A growing number of healthy living and fitness experts have been encouraging grocery shoppers to "shop the perimeter" at the supermarket in order to find healthier foods. The advice proceeds from the fact that large grocery stores often place the foods with the least amount of preservatives on the outer rim, and natural foods with few preservatives are en vogue.
Think about it: The fresh produce section, dairy products, eggs, the deli, the butcher counter, live seafood tanks and the bakery are all typically located around the edges of a store. Most items in those sections aren't processed and prepackaged. Some — like whole-grain breads, gourmet sushi and other artisan foods — are made right on site. Plus, foods on the perimeter tend to be larger in volume; they take up more space to display.
Food manufacturers face a quandary.
Consumers want healthy and fresh foods as they become increasingly conscious of their overall health. Grocers want shelf-stable foods to minimize spoilage and waste. Producers, it seems, are caught in the middle — they want to meet shoppers demands and sell product, but they also need to keep their retail partners happy. It’s certainly going to be a challenge to find a way to strike a balance.
But what if we have the question wrong? What if the true dilemma isn’t creating products that appeal to the demands of both retailers and end consumers, but, rather — provided that the fresh food trend continues unabated in the long term — whether or not the supermarket as we know it is about to become a thing of the past?
As consumers demand more and more low-preservative, organic and even ready-to-eat foods, shelf space may become less necessary and might be minimized. We may start seeing grocers move back toward an open market layout.
Competition is also forcing foods out to the perimeter.
We've already seen some movement in that direction. High-end stores like Whole Foods and Trader Joe's, for example, typically have fewer shelves than a normal grocery. Whole Foods emphasizes prepared foods situated along a series of island stations. Trader Joe's shades toward bulk products and bin displays. Given the success of these concepts, mainstream grocers may start moving that way, too.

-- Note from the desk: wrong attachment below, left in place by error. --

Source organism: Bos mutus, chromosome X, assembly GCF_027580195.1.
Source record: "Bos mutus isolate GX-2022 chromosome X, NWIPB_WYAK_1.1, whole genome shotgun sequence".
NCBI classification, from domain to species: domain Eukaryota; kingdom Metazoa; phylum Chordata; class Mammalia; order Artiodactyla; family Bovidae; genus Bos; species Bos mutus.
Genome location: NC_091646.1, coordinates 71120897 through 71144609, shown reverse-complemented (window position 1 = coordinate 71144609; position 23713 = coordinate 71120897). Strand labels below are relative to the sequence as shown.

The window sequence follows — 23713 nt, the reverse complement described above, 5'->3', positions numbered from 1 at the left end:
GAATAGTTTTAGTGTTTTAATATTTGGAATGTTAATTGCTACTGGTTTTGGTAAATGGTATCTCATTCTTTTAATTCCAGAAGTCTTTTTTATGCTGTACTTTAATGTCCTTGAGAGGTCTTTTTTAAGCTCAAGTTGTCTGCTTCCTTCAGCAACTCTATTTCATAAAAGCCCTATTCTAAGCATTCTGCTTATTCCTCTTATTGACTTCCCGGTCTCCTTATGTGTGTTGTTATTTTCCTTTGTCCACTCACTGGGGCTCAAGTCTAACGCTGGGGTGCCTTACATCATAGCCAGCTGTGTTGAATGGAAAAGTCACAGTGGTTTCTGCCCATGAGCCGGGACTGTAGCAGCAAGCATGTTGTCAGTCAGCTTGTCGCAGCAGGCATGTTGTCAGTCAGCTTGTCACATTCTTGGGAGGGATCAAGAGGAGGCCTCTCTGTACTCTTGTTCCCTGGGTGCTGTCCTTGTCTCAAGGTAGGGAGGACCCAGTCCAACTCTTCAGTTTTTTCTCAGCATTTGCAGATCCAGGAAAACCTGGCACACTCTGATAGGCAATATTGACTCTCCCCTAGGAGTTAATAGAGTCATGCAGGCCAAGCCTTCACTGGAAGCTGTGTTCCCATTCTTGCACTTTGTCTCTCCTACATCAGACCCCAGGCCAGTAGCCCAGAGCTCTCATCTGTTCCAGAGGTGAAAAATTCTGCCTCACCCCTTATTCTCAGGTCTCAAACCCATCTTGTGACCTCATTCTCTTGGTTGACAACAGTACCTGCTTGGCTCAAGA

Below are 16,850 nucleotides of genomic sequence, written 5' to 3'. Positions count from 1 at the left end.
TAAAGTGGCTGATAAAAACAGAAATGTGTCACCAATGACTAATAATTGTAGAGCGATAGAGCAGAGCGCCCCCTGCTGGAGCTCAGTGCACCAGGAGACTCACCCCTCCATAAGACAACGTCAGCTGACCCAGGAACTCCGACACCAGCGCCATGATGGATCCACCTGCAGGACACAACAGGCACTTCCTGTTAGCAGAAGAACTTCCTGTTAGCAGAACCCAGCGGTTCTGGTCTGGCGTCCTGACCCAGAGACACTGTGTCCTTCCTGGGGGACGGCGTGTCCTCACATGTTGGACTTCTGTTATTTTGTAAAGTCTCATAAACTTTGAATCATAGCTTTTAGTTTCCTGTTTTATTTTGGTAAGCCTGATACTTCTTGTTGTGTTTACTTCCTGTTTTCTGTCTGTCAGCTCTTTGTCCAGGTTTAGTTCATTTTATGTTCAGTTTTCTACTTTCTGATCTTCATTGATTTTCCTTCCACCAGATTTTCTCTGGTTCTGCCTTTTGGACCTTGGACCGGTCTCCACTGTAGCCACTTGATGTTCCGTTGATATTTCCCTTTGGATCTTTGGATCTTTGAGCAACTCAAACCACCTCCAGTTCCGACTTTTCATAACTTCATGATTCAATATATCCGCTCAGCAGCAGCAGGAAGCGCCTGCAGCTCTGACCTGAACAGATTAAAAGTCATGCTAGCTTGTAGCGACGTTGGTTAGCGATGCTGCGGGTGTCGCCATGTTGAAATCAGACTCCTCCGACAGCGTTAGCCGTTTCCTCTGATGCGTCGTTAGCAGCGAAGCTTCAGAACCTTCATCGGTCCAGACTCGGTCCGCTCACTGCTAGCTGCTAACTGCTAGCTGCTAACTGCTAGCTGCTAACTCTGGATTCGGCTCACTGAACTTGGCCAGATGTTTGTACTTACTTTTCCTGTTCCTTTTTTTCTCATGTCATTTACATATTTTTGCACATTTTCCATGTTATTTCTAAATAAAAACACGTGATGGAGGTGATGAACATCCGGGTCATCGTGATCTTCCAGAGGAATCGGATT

And there's another driving factor: Walmart. Traditional grocers are upping the ante in their competition for one-stop shoppers. The large chain grocer, Kroger, for example, recently rolled the latest iteration of its Marketplace concept in which it began stocking men's and women's clothing, shoes and other department store goods for the first time. Some Kroger Marketplace stores are even offering home goods (like bedding, small appliances and furniture), jewelry and expanded toy aisles.
If that concept proves a successful challenge to Walmart's market share, you can bet that Kroger and other grocers will want to free up central aisle space for dry goods, hardware and clothing. And that means it will want to move the majority of its food sales to the perimeter.
Want to stand out in the grocery? Get fresh.
So how can food producers cash in on those bloggers' advice and on-market trends? Is there a way to climb out of the central aisle maze and move your products into the perimeter, where natural food and organic food shoppers are most likely to see them?
One way to stand out is to package in such a way as to appear as if your food should be shelved on the perimeter when, in reality, it could be stored for long periods in central aisles. Sous vide-prepped meats, for example, have a long freezer life, which makes grocers happy. But if the display packaging is the transparent plastic, vacuum-sealed bag itself, with minimal labeling affixed, they would fit better — from an aesthetic standpoint — in a perimeter display with fresh cut meats.
The same line of thinking could be used for artisan foods, too. The more see-through or minimal the packaging, the more an item may look like it belongs with fresh, non-preserved foods. Producers could, in a sense, force retailers' hands by producing food in packaging that grocery shoppers would expect to see on the perimeter.